Remember a few years ago when some of your friends would “check-in” to every damn place they went during a day? Remember how annoyed you were when you’d see these as status updates? Yeah, me too.
But, I eventually became intrigued with what all the fuss was about. More and more people were starting to use gps-based check-in apps and I figured that there must be something cool going on or it wouldn’t be exploding the way it was. This was two years ago.
At the time, Foursquare was primarily just a check-in app. People would let other people know where they were and what they were doing. Photos could be attached and the check-ins could be shared on other social media platforms. The venue lists were kind of a mess and tons of duplicates existed. It was still relatively new, so the base of locations was still in set-up mode. Unfortunately, tons of users took it upon themselves to create the same venue, several times. Yeah, so it was kind of messy at first.
They’ve come a long way and Foursquare as it exists today is much smoother, cleaner and has much more functionality. Venues have also been sorted out for the most part. All of the things I mention above about checking in, sharing and beyond still definitely hold true, but it’s become way more of a social engagement tool. Actual legit brand pages can be created now, just like on Facebook or a slew of other networks. Brands can “check-in” from their computer (they don’t actually have to physically be somewhere) and share photos of different locations they operate, and these can be shared on Twitter and, Facebook, just to name a few. The brand can add “tips” for their venues or locations, and these can be shared as well.
The multiplying effect has huge potential. Fans share a check-in with a photo from your business with all of their Facebook friends. Boom, free advertising.
Unlocking specials is a great tool for businesses to create compelling offers that can help bring in actual revenue. There are several different types that can be set up, they can run for different periods of time and deliver unique rewards. Revenue + social engagement? Win-Win.
Another really cool function from the brand page side is that demographics can be collected on the back-end of users that check-in to your business. While this is only a snapshot of people that use Foursquare and have checked-in, it’s still valuable information. If you use Foursquare a lot and let your fans know about it, this snapshot could become a bigger deal for you as more people become aware and check-in.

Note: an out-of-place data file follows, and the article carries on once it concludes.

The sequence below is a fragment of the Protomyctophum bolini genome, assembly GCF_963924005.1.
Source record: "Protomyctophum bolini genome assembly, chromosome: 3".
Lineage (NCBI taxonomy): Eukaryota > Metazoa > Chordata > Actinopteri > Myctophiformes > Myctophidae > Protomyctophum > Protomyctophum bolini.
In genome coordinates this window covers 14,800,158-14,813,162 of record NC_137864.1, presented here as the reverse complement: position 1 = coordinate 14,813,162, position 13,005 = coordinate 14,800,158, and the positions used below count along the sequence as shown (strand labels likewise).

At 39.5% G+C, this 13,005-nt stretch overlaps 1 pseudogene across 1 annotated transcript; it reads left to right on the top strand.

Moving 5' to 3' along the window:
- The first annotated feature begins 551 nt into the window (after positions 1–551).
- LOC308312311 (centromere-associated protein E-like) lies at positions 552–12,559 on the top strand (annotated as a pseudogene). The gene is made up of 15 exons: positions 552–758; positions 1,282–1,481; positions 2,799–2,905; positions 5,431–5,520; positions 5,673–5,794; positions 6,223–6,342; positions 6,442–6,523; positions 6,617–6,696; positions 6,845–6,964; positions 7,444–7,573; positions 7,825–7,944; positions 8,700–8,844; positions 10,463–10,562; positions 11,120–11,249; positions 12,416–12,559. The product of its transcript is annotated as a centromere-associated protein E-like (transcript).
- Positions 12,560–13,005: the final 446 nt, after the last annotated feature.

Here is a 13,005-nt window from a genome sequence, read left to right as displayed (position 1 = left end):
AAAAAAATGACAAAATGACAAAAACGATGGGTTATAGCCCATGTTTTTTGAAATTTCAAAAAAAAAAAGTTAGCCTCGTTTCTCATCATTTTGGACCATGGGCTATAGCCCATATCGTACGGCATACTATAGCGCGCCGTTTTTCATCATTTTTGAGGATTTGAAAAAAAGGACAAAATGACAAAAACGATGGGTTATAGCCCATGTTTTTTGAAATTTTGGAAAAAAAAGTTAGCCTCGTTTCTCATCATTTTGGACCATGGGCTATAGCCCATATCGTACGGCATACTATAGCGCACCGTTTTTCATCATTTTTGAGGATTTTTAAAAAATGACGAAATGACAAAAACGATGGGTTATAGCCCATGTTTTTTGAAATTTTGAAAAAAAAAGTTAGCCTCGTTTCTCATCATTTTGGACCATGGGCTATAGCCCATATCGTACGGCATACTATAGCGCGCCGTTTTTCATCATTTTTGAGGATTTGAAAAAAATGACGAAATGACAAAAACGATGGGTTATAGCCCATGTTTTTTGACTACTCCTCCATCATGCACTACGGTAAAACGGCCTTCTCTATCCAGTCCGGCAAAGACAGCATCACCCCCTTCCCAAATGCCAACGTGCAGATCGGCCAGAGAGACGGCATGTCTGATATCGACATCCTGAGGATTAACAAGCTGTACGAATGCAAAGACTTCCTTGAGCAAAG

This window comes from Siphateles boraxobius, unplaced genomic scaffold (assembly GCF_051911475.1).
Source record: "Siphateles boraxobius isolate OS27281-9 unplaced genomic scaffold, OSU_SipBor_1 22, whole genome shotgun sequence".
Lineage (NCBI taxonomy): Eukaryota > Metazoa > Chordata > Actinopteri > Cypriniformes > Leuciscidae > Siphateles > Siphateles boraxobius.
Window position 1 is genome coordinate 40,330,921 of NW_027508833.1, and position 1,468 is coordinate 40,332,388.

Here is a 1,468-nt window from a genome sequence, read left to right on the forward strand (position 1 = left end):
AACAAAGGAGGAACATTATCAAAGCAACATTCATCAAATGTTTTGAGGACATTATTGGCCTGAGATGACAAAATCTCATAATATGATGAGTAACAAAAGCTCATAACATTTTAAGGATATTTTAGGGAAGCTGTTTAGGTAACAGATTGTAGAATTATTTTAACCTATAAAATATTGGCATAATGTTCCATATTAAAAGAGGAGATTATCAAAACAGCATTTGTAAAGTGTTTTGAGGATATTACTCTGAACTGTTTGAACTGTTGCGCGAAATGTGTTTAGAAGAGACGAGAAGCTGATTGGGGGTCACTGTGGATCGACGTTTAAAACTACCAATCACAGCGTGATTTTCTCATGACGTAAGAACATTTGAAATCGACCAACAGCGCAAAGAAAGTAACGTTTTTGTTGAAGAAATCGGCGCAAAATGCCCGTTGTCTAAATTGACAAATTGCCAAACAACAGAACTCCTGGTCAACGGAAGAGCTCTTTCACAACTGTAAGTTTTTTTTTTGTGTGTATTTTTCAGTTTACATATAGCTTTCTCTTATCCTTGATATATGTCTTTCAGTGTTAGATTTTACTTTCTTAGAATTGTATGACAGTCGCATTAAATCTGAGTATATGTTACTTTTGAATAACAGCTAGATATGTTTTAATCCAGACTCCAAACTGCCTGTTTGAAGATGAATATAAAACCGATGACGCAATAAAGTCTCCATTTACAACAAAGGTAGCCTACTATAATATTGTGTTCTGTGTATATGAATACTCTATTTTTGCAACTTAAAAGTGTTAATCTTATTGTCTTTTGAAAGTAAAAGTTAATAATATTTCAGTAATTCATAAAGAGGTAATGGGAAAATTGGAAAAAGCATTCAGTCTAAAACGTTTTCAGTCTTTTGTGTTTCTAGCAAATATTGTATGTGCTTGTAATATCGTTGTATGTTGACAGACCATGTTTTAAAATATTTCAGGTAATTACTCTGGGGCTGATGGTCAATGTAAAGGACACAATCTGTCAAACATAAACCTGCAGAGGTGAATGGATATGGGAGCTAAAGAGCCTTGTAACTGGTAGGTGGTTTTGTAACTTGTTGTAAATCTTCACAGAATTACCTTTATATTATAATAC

You gain followers just like on Twitter and these fans can follow lists you create that pertain to your brand. For example, if you are a restaurant chain, you could have a list for your friendliest family locations in New York with pictures of each location. This helps potential guests and allows you to promote your brand in a creative way. The platform of Foursquare has become a much bigger deal, striking a partnership with American Express, among others. It serves as much more of a travel planner, dining guide or online directory. They’ve done a great job with it and it keeps improving.
Overall, the ability for brands to check-in and humanize their presence, share photos, tips and specific lists, and creative compelling special offers – makes Foursquare a very valuable tool for businesses. More companies should jump in. The more legit venues that exist on Foursquare, the better for all users.
2 thoughts on “more businesses need to be on foursquare”
I think the best aspect of foursquare, like it always has been, is the social check-in competition. I have talked to several companies that have huge success just with the “mayor” system. It is crazy how many feel the necessity of become the most frequent vistor of their “spot”.
Couldn’t agree more. The competition aspect is huge and puts a great spin on it for users. Also, brand-specific “badges.” Thanks for calling that out. Great point.